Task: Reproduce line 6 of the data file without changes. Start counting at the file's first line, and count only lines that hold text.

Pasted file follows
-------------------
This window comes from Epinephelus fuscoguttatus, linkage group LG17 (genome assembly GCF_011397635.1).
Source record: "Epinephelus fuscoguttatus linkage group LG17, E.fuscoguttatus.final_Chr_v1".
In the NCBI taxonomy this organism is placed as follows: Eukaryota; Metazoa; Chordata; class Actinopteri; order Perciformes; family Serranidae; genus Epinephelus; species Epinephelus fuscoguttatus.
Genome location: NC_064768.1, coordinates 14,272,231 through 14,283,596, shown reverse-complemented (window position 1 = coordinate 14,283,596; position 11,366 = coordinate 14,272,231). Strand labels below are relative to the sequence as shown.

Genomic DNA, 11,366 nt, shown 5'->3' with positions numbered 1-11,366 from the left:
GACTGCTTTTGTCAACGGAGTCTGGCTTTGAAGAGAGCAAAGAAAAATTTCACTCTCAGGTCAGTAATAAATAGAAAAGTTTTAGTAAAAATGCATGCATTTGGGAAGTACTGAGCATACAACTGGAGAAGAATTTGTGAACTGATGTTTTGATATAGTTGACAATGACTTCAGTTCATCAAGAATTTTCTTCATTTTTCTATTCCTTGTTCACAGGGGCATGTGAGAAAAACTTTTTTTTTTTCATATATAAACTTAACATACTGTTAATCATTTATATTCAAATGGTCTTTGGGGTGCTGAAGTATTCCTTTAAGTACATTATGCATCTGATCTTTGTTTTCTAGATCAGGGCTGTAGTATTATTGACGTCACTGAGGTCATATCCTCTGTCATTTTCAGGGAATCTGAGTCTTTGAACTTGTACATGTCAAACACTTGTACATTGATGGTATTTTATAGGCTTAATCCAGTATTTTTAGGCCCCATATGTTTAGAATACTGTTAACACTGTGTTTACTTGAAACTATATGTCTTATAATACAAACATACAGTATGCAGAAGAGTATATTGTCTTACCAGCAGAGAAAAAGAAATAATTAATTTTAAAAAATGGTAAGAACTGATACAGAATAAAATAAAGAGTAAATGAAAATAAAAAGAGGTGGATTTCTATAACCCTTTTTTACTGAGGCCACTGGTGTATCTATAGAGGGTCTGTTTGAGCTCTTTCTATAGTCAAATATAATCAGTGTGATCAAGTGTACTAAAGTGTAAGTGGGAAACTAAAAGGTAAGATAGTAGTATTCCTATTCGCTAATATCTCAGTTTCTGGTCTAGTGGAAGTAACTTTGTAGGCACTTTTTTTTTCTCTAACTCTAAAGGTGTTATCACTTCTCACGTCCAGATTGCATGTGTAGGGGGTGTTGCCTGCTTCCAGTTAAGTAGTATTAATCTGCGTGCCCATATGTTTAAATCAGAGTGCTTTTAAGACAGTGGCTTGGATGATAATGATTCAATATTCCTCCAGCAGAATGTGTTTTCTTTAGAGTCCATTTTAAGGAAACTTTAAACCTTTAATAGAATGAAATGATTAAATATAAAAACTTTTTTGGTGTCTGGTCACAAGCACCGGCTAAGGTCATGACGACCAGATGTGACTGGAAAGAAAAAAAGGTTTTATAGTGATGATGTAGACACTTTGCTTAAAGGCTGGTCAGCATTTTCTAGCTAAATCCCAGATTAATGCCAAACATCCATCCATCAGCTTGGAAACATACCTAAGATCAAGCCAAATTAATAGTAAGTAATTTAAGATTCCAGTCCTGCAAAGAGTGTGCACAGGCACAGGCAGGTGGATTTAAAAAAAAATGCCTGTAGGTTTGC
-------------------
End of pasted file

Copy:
GACTGCTTTTGTCAACGGAGTCTGGCTTTGAAGAGAGCAAAGAAAAATTTCACTCTCAGGTCAGTAATAAATAGAAAAGTTTTAGTAAAAATGCATGCATTTGGGAAGTACTGAGCATACAACTGGAGAAGAATTTGTGAACTGATGTTTTGATATAGTTGACAATGACTTCAGTTCATCAAGAATTTTCTTCATTTTTCTATTCCTTGTTCACAGGGGCATGTGAGAAAAACTTTTTTTTTTTCATATATAAACTTAACATACTGTTAATCATTTATATTCAAATGGTCTTTGGGGTGCTGAAGTATTCCTTTAAGTACATTATGCATCTGATCTTTGTTTTCTAGATCAGGGCTGTAGTATTATTGACGTCACTGAGGTCATATCCTCTGTCATTTTCAGGGAATCTGAGTCTTTGAACTTGTACATGTCAAACACTTGTACATTGATGGTATTTTATAGGCTTAATCCAGTATTTTTAGGCCCCATATGTTTAGAATACTGTTAACACTGTGTTTACTTGAAACTATATGTCTTATAATACAAACATACAGTATGCAGAAGAGTATATTGTCTTACCAGCAGAGAAAAAGAAATAATTAATTTTAAAAAATGGTAAGAACTGATACAGAATAAAATAAAGAGTAAATGAAAATAAAAAGAGGTGGATTTCTATAACCCTTTTTTACTGAGGCCACTGGTGTATCTATAGAGGGTCTGTTTGAGCTCTTTCTATAGTCAAATATAATCAGTGTGATCAAGTGTACTAAAGTGTAAGTGGGAAACTAAAAGGTAAGATAGTAGTATTCCTATTCGCTAATATCTCAGTTTCTGGTCTAGTGGAAGTAACTTTGTAGGCACTTTTTTTTTCTCTAACTCTAAAGGTGTTATCACTTCTCACGTCCAGATTGCATGTGTAGGGGGTGTTGCCTGCTTCCAGTTAAGTAGTATTAATCTGCGTGCCCATATGTTTAAATCAGAGTGCTTTTAAGACAGTGGCTTGGATGATAATGATTCAATATTCCTCCAGCAGAATGTGTTTTCTTTAGAGTCCATTTTAAGGAAACTTTAAACCTTTAATAGAATGAAATGATTAAATATAAAAACTTTTTTGGTGTCTGGTCACAAGCACCGGCTAAGGTCATGACGACCAGATGTGACTGGAAAGAAAAAAAGGTTTTATAGTGATGATGTAGACACTTTGCTTAAAGGCTGGTCAGCATTTTCTAGCTAAATCCCAGATTAATGCCAAACATCCATCCATCAGCTTGGAAACATACCTAAGATCAAGCCAAATTAATAGTAAGTAATTTAAGATTCCAGTCCTGCAAAGAGTGTGCACAGGCACAGGCAGGTGGATTTAAAAAAAAATGCCTGTAGGTTTGC